molecular switches by activating GTPases- they do so by phosphorylating GDPs to
GTPs on the GTPases. SOS in this case activates RAS. Once active, RAS starts a
phosphorylation cascade which begins with a protein known as RAF that in turn
phosphorylates the protein MEK which does the same to the protein ERK. Erk
serves as the downstream effector and carries out a few functions; ERK inhibits
IRS proteins mentioned in the first pathway, reducing insulin signalling.  PPAR gamma, a protein which regulates fatty
acid differentiation and glucose metabolism is also inhibited by ERK,
discouraging adipocyte differentiation. ERK inhibits mTOR which is vital
protein in the process of protein synthesis, thus downregulating protein
synthesis. (Slack,
2017)

 

4.

 Insulin is released into the blood in response
to blood glucose levels higher than 5mM/L. It stimulates the uptake, usage and
storage of glucose. The way insulin works to enable the uptake of glucose into
cells is by the use of a hexokinase transporter known as GLUT4. This
transporter is translocated to the plasma membrane of cells by action emerging
from insulin. GLUT4 proteins are normally stored in vesicles in the cytoplasm
of cells, the binding of insulin to receptors on cells causes the vesicles to
fuse with the cell membrane allowing GLUT4 to perform its function as a glucose
transporter. The transport of glucose into the cells by GLUT4 is not a
mechanism than all types of tissues use, for example brain and liver tissue use
other mechanisms for glucose uptake (Vivo.colostate.edu, 2017). As glucose leaves the blood
and enters cells, the levels of blood glucose decrease. As soon as glucose
enters the cell it is phosphorylated to glucose-6-phosphate by the enzyme
hexokinase, and in this form, it is prevented from leaving the cell (Sherwood,
2016)

 

Fig3 (GLUT4, 2017)

 

Fig3- this figure diagrammatically represents the way
insulin influences GLUT4 to translocate to the cell membrane to facilitate the
uptake of glucose into cells

 

As nutrients
are ingested and make their way through our digestive system, they are broken
down and absorbed by the small intestine. A great amount of glucose absorbed
this way is taken up by the hepatocytes in the liver and is converted into
glycogen for storage. Insulin in the liver works in the way mentioned above,
recruiting glucokinase instead of hexokinase to trap glucose within hepatocytes
by converting it into glucose-6-phosphate, therefore aiding reduction of blood
glucose levels. There is a limit of how much glycogen can be stored in the
liver, when the liver can no longer store glycogen, glucose is converted to
fatty acids.  (Vivo.colostate.edu, 2017)

 

Adipocytes
among other cells are stimulated by insulin to uptake glucose. Glucose taken
into adipocytes is converted into glycerol which along with the fatty acids
from the liver are converted into triglycerides in fat cells and stored.

 

Insulin also
prevents glycogenolysis to allow glucose to be converted to glycogen for
storage (glycogenesis). ‘Activated PP1 directly dephosphorylates glycogen
phosphorylase a, reforming the inactive glycogen phosphorylase b, whereas
phosphodiesterase converts cAMP to AMP, thus inactivating PKA and its ability
to phosphorylate (activate) glycogen phosphorylase’. (diapedia.org, 2017)

 

5.

If a person
has been diagnosed with type 1 diabetes, it means the body does not produce
enough insulin. This cannot be cured but it can be treated; a person in this
position will have to inject insulin into their body directly. Insulin cannot
be taken in form of a tablet because it will get broken down and not enter the
bloodstream (nhs.uk, 2017).

 

If a person
is diagnosed with type 2 diabetes it means the body has become resistant to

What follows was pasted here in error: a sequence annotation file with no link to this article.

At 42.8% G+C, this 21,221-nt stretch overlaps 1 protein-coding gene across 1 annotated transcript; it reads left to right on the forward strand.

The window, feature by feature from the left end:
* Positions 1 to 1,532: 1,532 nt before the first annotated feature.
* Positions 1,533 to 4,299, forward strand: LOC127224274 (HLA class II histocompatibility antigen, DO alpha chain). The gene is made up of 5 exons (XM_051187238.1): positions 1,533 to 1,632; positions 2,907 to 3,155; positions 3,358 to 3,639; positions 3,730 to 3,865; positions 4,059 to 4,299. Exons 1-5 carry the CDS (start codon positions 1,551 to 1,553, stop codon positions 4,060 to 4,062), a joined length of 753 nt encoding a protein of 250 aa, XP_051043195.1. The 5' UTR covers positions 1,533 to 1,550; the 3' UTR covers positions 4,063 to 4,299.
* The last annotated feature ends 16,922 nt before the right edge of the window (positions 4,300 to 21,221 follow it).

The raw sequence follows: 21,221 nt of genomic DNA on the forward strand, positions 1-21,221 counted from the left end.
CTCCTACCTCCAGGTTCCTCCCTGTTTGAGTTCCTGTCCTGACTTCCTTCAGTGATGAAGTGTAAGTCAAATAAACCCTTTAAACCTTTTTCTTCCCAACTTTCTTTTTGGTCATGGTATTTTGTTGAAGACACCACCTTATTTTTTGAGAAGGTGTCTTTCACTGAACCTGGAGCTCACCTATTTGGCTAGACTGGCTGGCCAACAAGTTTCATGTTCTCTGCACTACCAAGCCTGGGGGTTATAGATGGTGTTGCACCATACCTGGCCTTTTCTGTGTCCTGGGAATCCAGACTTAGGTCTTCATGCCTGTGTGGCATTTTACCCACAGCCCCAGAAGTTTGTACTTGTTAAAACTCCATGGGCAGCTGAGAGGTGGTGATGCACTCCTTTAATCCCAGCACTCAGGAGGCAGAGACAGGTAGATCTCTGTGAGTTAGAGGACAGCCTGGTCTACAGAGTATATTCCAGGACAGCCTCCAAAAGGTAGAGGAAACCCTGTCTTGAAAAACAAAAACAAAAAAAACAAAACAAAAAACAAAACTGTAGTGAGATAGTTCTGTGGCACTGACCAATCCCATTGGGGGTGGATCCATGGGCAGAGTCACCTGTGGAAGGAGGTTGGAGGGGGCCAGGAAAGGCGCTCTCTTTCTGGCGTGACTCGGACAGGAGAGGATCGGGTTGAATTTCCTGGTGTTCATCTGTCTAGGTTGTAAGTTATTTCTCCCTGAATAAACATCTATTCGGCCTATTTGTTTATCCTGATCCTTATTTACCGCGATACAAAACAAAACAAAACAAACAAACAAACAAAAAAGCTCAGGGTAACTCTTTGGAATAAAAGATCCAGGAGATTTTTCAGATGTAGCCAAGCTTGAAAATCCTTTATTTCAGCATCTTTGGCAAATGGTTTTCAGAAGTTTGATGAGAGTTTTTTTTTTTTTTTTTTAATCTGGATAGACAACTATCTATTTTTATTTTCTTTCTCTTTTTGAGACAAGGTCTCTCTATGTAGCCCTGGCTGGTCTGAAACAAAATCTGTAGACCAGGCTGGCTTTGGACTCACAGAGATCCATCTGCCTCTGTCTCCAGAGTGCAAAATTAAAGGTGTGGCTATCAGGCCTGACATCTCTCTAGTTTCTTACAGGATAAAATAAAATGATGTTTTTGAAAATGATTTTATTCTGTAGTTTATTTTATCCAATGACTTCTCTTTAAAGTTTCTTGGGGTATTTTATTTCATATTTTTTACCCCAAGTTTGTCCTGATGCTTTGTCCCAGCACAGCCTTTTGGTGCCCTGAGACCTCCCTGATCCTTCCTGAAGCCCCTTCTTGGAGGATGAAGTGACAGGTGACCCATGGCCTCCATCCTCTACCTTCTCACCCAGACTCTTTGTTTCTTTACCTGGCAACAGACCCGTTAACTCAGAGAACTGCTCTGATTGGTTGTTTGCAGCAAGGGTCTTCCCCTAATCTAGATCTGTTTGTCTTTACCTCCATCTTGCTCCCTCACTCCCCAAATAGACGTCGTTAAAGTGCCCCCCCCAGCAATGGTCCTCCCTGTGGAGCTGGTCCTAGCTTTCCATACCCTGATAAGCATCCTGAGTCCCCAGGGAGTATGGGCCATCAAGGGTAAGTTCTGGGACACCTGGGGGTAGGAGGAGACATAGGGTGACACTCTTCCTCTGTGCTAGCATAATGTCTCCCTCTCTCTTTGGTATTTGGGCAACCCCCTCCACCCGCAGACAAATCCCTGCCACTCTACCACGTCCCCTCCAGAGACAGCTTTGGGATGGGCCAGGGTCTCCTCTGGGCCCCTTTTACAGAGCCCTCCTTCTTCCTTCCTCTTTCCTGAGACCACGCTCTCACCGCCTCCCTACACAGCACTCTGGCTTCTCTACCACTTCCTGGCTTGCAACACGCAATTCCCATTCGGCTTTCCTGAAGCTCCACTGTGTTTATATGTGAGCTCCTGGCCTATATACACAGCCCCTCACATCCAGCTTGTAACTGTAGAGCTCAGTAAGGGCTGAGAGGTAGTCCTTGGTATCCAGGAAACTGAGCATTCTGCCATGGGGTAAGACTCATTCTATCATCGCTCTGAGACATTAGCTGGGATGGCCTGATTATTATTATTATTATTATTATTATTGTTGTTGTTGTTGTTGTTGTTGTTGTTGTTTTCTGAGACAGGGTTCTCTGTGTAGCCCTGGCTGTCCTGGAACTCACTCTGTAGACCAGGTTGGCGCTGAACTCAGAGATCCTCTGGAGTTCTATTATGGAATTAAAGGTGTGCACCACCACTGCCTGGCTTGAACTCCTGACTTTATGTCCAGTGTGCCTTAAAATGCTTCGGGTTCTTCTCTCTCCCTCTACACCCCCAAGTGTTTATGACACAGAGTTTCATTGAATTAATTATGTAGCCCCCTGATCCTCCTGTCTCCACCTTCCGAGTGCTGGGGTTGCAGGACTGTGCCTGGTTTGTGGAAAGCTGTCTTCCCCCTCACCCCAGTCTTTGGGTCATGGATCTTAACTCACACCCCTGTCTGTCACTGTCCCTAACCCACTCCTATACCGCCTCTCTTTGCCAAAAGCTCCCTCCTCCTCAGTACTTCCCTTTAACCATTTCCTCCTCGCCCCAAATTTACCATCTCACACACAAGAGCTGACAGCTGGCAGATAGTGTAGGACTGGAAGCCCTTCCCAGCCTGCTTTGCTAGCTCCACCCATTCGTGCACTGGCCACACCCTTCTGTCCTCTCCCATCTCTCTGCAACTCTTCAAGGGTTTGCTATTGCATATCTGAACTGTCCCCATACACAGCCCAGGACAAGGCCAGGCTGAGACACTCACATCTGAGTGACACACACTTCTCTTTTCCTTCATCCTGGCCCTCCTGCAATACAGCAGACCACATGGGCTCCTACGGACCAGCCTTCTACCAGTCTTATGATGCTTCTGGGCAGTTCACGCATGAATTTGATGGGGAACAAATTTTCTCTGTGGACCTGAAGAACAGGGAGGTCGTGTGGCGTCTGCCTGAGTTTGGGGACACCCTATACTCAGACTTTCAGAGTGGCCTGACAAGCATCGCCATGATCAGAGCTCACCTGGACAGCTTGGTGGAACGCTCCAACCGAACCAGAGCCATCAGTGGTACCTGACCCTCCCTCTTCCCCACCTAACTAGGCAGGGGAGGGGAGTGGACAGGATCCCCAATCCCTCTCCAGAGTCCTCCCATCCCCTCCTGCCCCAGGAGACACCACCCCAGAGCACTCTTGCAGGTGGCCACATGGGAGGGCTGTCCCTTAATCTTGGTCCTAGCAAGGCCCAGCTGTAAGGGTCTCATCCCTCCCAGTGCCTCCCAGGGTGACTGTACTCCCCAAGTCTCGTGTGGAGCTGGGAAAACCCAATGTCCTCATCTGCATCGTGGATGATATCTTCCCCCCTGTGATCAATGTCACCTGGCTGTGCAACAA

insulin. There are several treatments for this; people are generally advised to
increase fibre and reduce fats and sugars in their diets, this is to prevent
insulin spikes. Loss of weight and exercise is also vital in terms of treating
type 1 diabetes as obesity contributes to the body’s resistance to insulin.

 

People with
type 2 diabetes generally take medication after being diagnosed. Metformin is a
tablet that is taken which reduces the amount of glucose that the liver sets in
the bloodstream. It also makes cells less resistant to insulin. Another group
of medications, in the form of tablets, called Sulphonylureas are prescribed to
increase the amount of insulin produced by the pancreas (nhs.uk, 2017).

 

 

References:

Diabetes.co.uk.
(2017). Normal and Diabetic Blood Sugar Level Ranges
– Blood Sugar Levels for Diabetes. online Available at:
http://www.diabetes.co.uk/diabetes_care/blood-sugar-level-ranges.html Accessed
11 Dec. 2017.

 

Fu, Z., R. Gilbert, E. and Liu, D. (2013).
Regulation of Insulin Synthesis and Secretion and Pancreatic Beta-Cell
Dysfunction in Diabetes. Current Diabetes Reviews, online 9(1),
pp.25-53. Available at: https://www.ncbi.nlm.nih.gov/pmc/articles/PMC3934755/
Accessed 11 Dec. 2017.

GLUT4.
(2017). image Available at: http://proteopedia.org/wiki/index.php/GLUT4
Accessed 12 Dec. 2017.

 

Mayoclinic.org.
(2017). Diabetes – Diagnosis and treatment – Mayo
Clinic.
online Available at: https://www.mayoclinic.org/diseases-conditions/diabetes/diagnosis-treatment/drc-20371451
Accessed 11 Dec. 2017.

 

nhs.uk.
(2017). Treatment. online Available at:
https://www.nhs.uk/conditions/type-2-diabetes/treatment/ Accessed 13 Dec.
2017.

 

Oregon state (2017). Insulin Signalling.
image Available at:
http://oregonstate.edu/instruct/bb450/fall14/stryer7/14/figure_14_21.jpg
Accessed 12 Dec. 2017.

 

Sherwood, L. (2016). Human physiology from cells to stems.
9th ed. cengage learning, pp.690-700.

 

Slack, C. (2017). Panopto Viewer. online
Panopto. Available at:
https://astonreplay.cloud.panopto.eu/Panopto/Pages/Viewer.aspx?id=b9ceb60c-27f5-4dec-8b39-d4f127b03823
Accessed 11 Dec. 2017.

 

Vivo.colostate.edu.
(2017). Insulin Synthesis and Secretion. online Available at: http://www.vivo.colostate.edu/hbooks/pathphys/endocrine/pancreas/insulin.html
Accessed 11 Dec. 2017.

 

Ward, C.
(2017). Glycogenolysis and glycogenesis – Metabolism, insulin and other
hormones – Diapedia, The Living Textbook of Diabetes. online Diapedia.org.
Available at:
https://www.diapedia.org/metabolism-insulin-and-other-hormones/51040851111/glycogenolysis-and-glycogenesis
Accessed 13 Dec. 2017.